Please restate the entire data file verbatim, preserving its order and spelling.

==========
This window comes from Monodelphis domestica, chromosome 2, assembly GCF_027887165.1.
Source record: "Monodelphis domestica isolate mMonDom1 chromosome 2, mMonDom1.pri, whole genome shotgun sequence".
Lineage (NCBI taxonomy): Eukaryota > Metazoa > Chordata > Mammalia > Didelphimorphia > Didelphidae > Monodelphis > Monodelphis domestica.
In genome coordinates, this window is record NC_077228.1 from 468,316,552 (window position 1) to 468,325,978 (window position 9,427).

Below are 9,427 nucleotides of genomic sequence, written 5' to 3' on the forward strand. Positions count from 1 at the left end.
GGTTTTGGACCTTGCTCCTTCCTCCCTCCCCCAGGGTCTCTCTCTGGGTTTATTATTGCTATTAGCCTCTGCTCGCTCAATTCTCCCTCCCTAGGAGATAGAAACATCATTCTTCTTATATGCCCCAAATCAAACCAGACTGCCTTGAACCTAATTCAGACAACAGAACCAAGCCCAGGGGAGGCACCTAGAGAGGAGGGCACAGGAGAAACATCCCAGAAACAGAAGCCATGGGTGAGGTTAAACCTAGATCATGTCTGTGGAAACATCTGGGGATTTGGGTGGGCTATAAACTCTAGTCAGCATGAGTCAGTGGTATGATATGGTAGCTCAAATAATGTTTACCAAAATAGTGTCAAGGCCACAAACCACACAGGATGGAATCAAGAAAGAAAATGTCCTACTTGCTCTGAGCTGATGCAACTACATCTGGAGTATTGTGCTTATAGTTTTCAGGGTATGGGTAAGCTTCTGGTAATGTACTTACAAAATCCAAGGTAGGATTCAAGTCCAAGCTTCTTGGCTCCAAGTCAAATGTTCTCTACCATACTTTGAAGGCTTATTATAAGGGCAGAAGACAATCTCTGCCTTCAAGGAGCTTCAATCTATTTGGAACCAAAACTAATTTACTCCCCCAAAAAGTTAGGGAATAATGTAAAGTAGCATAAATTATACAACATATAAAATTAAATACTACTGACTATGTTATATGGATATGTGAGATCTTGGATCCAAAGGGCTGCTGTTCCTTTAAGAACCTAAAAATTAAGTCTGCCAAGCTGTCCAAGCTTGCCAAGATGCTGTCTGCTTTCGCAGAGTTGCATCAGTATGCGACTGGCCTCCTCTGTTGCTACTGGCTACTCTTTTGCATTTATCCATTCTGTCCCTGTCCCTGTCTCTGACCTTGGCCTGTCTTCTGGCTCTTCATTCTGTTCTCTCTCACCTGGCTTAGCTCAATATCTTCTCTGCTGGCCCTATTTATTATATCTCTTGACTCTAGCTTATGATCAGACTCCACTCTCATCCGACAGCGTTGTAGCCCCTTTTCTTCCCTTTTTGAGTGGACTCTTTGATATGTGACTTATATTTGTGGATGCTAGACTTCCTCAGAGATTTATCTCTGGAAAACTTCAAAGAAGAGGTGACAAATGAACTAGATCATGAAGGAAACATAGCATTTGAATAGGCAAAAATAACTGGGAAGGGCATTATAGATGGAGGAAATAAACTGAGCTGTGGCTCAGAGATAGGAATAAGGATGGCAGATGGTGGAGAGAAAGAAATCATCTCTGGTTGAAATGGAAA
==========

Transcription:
This window comes from Monodelphis domestica, chromosome 2, assembly GCF_027887165.1.
Source record: "Monodelphis domestica isolate mMonDom1 chromosome 2, mMonDom1.pri, whole genome shotgun sequence".
Lineage (NCBI taxonomy): Eukaryota > Metazoa > Chordata > Mammalia > Didelphimorphia > Didelphidae > Monodelphis > Monodelphis domestica.
In genome coordinates, this window is record NC_077228.1 from 468,316,552 (window position 1) to 468,325,978 (window position 9,427).

Below are 9,427 nucleotides of genomic sequence, written 5' to 3' on the forward strand. Positions count from 1 at the left end.
GGTTTTGGACCTTGCTCCTTCCTCCCTCCCCCAGGGTCTCTCTCTGGGTTTATTATTGCTATTAGCCTCTGCTCGCTCAATTCTCCCTCCCTAGGAGATAGAAACATCATTCTTCTTATATGCCCCAAATCAAACCAGACTGCCTTGAACCTAATTCAGACAACAGAACCAAGCCCAGGGGAGGCACCTAGAGAGGAGGGCACAGGAGAAACATCCCAGAAACAGAAGCCATGGGTGAGGTTAAACCTAGATCATGTCTGTGGAAACATCTGGGGATTTGGGTGGGCTATAAACTCTAGTCAGCATGAGTCAGTGGTATGATATGGTAGCTCAAATAATGTTTACCAAAATAGTGTCAAGGCCACAAACCACACAGGATGGAATCAAGAAAGAAAATGTCCTACTTGCTCTGAGCTGATGCAACTACATCTGGAGTATTGTGCTTATAGTTTTCAGGGTATGGGTAAGCTTCTGGTAATGTACTTACAAAATCCAAGGTAGGATTCAAGTCCAAGCTTCTTGGCTCCAAGTCAAATGTTCTCTACCATACTTTGAAGGCTTATTATAAGGGCAGAAGACAATCTCTGCCTTCAAGGAGCTTCAATCTATTTGGAACCAAAACTAATTTACTCCCCCAAAAAGTTAGGGAATAATGTAAAGTAGCATAAATTATACAACATATAAAATTAAATACTACTGACTATGTTATATGGATATGTGAGATCTTGGATCCAAAGGGCTGCTGTTCCTTTAAGAACCTAAAAATTAAGTCTGCCAAGCTGTCCAAGCTTGCCAAGATGCTGTCTGCTTTCGCAGAGTTGCATCAGTATGCGACTGGCCTCCTCTGTTGCTACTGGCTACTCTTTTGCATTTATCCATTCTGTCCCTGTCCCTGTCTCTGACCTTGGCCTGTCTTCTGGCTCTTCATTCTGTTCTCTCTCACCTGGCTTAGCTCAATATCTTCTCTGCTGGCCCTATTTATTATATCTCTTGACTCTAGCTTATGATCAGACTCCACTCTCATCCGACAGCGTTGTAGCCCCTTTTCTTCCCTTTTTGAGTGGACTCTTTGATATGTGACTTATATTTGTGGATGCTAGACTTCCTCAGAGATTTATCTCTGGAAAACTTCAAAGAAGAGGTGACAAATGAACTAGATCATGAAGGAAACATAGCATTTGAATAGGCAAAAATAACTGGGAAGGGCATTATAGATGGAGGAAATAAACTGAGCTGTGGCTCAGAGATAGGAATAAGGATGGCAGATGGTGGAGAGAAAGAAATCATCTCTGGTTGAAATGGAAA